The music itself might not actually have much of an effect. It might seem relatively insignificant. But when you ask the coaches about the changes, it’s the first thing to be brought up. It’s representative of a new aura, of a new attitude. It’s the symbol of that reenergizing that Collins knew his team needed.
And even if they don’t understand it, Collins and James recognize the music’s importance. "In today’s age, it’s a good thing, it makes our guys relax," James says. "They’re still working as hard, but they've got smiles on their faces."
Gates loves it. "It gets you going," he says animatedly, lifting his chest.
Gates says the in-practice music is also representative of one of Collins’ greatest assets as a coach. While he trusts his own instincts, he also values the wisdom of crowds. In that meeting, Collins consulted his assistants, and together, they all worked hard to come up with a solution.
They also needed the players to buy in though. And that wasn’t easy after putting in so much effort without anything to show for it. That's why Collins deflects a decent amount of the praise.
"We talked about a fresh approach, starting clean," Collins says. "And to their credit, they bought in. We can say all this stuff, but unless those guys believe and buy in to what you’re saying, it’s not going to happen. So it’s a testament to what those kids did. They said, ‘you know what, you’re right, let’s have a great month.’ To see them come out and win four straight games has been really fun for me to watch and makes me really proud."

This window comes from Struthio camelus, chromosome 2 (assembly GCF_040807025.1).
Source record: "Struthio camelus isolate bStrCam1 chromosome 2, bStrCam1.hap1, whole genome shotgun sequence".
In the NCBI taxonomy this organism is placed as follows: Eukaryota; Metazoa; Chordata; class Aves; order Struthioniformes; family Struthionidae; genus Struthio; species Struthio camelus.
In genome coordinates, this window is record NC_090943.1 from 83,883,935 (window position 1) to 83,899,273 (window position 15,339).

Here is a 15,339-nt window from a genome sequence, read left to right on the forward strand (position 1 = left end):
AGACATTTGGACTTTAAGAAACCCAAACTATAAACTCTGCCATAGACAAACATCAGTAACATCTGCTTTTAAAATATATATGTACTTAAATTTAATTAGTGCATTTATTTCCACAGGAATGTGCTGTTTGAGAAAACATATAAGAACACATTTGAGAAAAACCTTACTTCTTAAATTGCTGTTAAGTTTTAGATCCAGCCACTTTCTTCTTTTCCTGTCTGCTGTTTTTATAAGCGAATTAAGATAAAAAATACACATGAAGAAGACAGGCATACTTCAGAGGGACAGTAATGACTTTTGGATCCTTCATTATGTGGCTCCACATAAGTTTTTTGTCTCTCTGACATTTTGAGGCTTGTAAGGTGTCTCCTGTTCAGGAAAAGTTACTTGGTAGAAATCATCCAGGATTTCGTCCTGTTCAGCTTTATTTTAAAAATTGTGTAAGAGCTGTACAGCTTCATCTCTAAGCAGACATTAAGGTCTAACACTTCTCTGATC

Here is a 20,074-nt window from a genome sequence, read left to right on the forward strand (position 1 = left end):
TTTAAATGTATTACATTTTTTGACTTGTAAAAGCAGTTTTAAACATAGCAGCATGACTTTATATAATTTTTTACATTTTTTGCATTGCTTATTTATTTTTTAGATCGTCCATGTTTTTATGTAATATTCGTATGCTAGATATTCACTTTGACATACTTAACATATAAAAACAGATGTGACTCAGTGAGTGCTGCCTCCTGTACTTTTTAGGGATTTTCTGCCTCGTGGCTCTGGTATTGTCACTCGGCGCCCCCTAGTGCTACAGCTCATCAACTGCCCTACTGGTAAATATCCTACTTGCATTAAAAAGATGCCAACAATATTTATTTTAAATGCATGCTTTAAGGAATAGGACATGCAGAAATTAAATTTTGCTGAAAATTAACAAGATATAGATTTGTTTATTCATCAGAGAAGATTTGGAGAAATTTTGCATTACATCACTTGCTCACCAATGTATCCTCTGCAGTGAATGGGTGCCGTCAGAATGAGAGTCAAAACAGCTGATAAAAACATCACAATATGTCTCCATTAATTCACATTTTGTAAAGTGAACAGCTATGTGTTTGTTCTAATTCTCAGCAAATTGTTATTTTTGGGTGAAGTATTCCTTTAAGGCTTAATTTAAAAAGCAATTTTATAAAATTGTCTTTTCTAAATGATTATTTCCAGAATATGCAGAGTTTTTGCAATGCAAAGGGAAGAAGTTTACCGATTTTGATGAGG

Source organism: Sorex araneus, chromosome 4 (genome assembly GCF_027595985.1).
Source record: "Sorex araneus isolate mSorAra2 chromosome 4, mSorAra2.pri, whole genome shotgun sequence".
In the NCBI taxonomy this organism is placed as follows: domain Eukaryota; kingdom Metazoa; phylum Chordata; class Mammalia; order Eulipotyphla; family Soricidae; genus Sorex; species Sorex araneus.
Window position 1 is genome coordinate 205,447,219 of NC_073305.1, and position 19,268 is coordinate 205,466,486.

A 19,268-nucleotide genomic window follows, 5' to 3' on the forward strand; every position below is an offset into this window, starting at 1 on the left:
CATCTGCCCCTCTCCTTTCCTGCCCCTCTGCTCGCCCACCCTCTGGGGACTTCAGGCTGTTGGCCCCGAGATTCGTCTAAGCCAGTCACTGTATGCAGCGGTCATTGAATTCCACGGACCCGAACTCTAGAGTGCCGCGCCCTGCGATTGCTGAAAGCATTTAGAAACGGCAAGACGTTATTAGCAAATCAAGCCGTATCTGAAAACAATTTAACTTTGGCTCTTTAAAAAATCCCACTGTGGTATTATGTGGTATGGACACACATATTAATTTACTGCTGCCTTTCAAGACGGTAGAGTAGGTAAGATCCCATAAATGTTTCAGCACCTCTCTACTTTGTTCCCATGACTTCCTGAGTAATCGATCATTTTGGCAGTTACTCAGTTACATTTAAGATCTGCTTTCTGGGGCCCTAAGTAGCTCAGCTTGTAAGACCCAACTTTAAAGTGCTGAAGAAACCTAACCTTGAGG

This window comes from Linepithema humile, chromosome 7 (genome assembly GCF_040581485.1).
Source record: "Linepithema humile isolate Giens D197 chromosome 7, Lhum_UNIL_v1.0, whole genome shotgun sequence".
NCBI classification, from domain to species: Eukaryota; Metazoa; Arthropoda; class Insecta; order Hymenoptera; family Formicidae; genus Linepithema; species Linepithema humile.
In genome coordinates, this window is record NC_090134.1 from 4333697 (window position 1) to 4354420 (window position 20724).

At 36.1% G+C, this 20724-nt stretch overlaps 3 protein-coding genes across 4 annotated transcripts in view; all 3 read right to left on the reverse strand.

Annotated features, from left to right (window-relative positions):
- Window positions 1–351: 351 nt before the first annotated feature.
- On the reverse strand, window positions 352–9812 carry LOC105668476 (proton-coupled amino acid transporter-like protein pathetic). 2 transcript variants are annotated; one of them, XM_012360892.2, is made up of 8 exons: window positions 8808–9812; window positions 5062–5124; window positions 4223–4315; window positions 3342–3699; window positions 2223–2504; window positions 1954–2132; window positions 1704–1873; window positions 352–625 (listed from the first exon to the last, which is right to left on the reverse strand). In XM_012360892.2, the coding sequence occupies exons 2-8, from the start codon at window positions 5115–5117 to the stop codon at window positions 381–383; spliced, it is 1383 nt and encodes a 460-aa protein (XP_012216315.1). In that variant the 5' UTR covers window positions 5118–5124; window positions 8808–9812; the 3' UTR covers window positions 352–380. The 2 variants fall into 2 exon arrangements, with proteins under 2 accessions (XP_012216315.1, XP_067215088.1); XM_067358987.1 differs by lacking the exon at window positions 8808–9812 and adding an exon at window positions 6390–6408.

Eventually, the goal for Collins and the program is to make this type of turnaround unnecessary. Eventually, if future seasons follow a similar path, we’ll be focusing more on the 10 straight losses than on the late night meetings, rap music and four straight wins.
But this is the second season in a row in which Collins has shown the ability to take a team flirting with collapse and rejuvenate it. Last year, he did it on the bus ride home from Iowa, and the Wildcats subsequently won five of seven. This year, he did it in the office in the wee hours of the morning and over the next few days after Michigan State, and his team has won four straight.
That's pretty darn impressive.